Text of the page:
Growth points and Gems may be a little difficult to acquire in the early game, but as you start gaining access to more powerful weapons (that you can sell), it all starts rolling in. Several unlocks are also gated behind leveling up and using different characters, which encourages experimentation.
And, boy, is there a ton of characters. WO4U boasts the largest roster - well over 100. Along with the different game affiliations, characters can be grouped into speed, technique, and power. Honestly, you won't notice much difference - some can cancel attacks, instantly guard, but I rarely used them. I'd say there's no excuse for not finding tons of characters that you can have fun with. I was a particular fan of Oda Nobunaga, Zhou Tai, Keiji Maeda, Lu Bu, and dozens more.
The character roster and diverse moveset is never something that has irked me with the series (excluding Dynasty Warriors 6 and 9, which we shall not speak of). My biggest frustration has been the level design and story outside of the mainlines entries. Because WO4U is a collaboration game, you don't have the context of the original story in the levels, meaning that the majority of levels were mindless slogs going from one flashing point on the mini-map to another. It may seem a little hypocritical calling the game junk food but then expecting more, but no one ever said fast food was bad food.
The most memorable and fun battles from Dynasty or Samurai Warriors blended large, interestingly designed battlefields with simple objectives. The Battle of Chi-Bi comes to mind. In DW, it's a huge effort of moving parts - you've got to protect a character while they cast a spell, then rush to help defeat officers while they plot a sneak attack, then ensure you navigate a mass battlefield of chained ships, avoiding those on fire, to your final destination. This encounter is featured in WO4U and it's devoid of anything that made the original battle so memorable. It's just another open space where you hunt down officers until the battle ends.
I would have much preferred if instead of going for quantity, Omega Force focused on quality. However, this has been endemic of the series. With their original IPs, the company is coasting on name alone. If WO4U had inherited some of those elements as well as the characters, it would be a much more enjoyable experience. Instead, it feels as if they are relying solely on the characters to make it engaging. Even then, I miss elements like being able to customize your character's look or even have different skins from older entries in the series.
Another area that is a bit barebones is the interface. Unlike the previous entry, the physical camp area for characters was eschewed in favour of a mobile-inspired series of menus. They're fine in terms of navigation; it's just the actual camp gave a sense of an army. An update also allows you to refine some UI elements to make them less finicky, such as the character selection screen. However, it's understandable because of the sheer number of characters you have to manage.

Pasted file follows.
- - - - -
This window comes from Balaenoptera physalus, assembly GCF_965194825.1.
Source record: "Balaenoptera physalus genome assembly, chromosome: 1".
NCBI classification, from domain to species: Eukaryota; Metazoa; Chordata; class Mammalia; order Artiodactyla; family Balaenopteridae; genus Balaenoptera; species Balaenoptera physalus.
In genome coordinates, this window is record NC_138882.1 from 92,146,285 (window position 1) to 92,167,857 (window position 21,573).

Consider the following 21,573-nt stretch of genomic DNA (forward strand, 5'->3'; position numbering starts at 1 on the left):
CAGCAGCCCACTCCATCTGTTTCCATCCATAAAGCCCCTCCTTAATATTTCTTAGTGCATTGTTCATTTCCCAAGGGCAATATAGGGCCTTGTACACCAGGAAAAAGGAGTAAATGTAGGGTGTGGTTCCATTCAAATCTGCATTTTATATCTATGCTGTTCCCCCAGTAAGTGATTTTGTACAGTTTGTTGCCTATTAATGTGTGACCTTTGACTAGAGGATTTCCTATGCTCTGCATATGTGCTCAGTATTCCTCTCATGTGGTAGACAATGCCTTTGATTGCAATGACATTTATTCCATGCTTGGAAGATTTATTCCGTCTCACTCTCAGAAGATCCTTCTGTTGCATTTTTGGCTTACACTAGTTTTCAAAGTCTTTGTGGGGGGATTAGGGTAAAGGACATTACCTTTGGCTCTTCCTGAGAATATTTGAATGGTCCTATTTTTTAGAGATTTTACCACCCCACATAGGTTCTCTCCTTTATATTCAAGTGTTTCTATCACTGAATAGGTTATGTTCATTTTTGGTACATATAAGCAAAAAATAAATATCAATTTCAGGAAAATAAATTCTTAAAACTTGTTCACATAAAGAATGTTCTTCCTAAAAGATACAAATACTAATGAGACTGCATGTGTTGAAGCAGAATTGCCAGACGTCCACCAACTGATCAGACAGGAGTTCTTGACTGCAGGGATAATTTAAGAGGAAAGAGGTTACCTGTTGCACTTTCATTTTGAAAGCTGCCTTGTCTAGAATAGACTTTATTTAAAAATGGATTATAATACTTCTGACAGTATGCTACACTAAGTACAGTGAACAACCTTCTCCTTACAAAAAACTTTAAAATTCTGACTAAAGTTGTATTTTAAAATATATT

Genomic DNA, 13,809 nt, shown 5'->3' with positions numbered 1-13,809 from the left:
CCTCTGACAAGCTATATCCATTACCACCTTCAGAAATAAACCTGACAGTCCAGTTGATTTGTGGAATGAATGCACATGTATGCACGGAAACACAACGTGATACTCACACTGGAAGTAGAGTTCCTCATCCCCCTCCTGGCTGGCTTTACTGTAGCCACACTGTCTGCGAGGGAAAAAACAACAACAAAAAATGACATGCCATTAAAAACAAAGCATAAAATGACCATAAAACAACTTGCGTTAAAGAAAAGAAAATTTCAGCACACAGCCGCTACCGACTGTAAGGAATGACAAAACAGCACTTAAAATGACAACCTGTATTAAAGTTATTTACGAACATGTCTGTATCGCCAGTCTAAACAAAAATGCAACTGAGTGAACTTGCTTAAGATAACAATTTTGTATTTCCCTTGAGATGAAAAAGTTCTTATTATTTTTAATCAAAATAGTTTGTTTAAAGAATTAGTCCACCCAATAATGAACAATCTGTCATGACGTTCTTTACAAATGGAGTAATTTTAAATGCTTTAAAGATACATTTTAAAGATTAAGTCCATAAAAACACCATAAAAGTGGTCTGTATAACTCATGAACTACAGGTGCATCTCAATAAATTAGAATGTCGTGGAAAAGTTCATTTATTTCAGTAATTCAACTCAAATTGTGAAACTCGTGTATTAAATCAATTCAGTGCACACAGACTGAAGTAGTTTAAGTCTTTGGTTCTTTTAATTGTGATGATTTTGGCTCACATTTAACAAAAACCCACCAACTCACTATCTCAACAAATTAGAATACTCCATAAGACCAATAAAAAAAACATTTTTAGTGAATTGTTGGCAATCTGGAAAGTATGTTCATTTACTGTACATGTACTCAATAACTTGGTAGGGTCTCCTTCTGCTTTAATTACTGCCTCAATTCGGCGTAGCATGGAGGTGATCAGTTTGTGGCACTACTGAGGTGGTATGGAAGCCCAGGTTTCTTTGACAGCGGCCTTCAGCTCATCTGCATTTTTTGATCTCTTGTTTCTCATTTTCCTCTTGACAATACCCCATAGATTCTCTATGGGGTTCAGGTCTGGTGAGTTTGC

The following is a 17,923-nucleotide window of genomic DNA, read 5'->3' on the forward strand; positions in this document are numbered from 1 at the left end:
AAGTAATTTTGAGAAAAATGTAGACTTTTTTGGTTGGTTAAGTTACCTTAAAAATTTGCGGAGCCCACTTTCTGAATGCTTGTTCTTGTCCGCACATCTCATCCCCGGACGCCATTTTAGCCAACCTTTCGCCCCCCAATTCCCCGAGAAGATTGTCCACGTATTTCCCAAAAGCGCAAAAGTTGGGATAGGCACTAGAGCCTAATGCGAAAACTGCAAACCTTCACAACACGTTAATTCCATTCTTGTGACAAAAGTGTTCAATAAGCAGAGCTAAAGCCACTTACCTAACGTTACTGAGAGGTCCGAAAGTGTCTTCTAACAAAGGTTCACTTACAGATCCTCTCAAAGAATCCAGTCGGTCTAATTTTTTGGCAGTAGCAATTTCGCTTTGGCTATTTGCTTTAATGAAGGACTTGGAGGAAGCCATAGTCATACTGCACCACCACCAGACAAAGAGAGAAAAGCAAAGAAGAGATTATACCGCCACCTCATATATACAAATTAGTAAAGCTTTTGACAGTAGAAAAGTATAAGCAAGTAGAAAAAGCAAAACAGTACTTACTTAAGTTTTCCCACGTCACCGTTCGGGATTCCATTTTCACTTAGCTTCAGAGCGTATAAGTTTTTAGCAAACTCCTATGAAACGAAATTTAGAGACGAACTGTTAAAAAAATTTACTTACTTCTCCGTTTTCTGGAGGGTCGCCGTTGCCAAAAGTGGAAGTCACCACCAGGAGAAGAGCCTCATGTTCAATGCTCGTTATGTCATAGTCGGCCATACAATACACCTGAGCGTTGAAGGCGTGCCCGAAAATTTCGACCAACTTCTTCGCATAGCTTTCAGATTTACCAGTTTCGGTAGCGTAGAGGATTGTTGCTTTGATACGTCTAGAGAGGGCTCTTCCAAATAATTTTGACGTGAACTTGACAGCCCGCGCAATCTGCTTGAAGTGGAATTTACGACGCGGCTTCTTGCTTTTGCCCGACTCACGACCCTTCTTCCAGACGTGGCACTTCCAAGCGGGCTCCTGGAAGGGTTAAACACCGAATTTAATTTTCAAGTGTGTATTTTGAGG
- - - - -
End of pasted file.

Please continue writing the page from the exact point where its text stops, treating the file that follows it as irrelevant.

Graphically, Omega Force has never been a leader and we're in an age where saying you can fit a lot of stuff on screen is par for the course. Character designs are, of course, cool and unique, and they do pull off the spectacle in some levels - like Sekigahara - but it's all few and far between.
If you step away from WO4U's story, there are a number of other supplemental modes. Challenge Mode is a gauntlet-style approach, with each level having different objectives, such as slaying a number of enemies within a set time. In doing so, you'll be rewarded rare weapon elements. It's useful if you're hunting for specific elements, though I found it easier to just play through the main story on a higher difficulty to acquire them, or just simply purchase them.
The Battle Arena is an online mode separate from the others. In it, you face off against online opponents to capture bases around a large area. With the points you gain from victory, your rank will increase and you earn AP to unlock other officers. You can also earn Divine Blessings, which will buff your character in a variety of ways. On the whole, I didn't find the mode that much fun because it felt quite isolated and detracts from the typical big battle feel.
Infinity Mode is a new addition in the Ultimate version of the game. However, you only unlock it after clearing Chapter 5 of the game's story (the original ending). In essence, it's the challenge/tower mode from the Samurai Warriors games, where you go through progressively harder floors with greater rewards. It's a fun mode going solo - however, it used to be some much more fun in Samurai Warriors when you could attack it with two characters. Outside of the main story mode, it's certainly the most enjoyable.
The most positive element WO4U has going for it is its massive roster of unique characters, many of which are a ton of fun to play with. However, everything else is a little sparse - levels are plentiful but rather bland; its multiplayer mode is rather boring; the story is lackluster and mostly irrelevant. I always see a lot of potential in these types of collaboration games, but Omega Force never seem to truly mix all of what made those games great into something that has a little more flavour.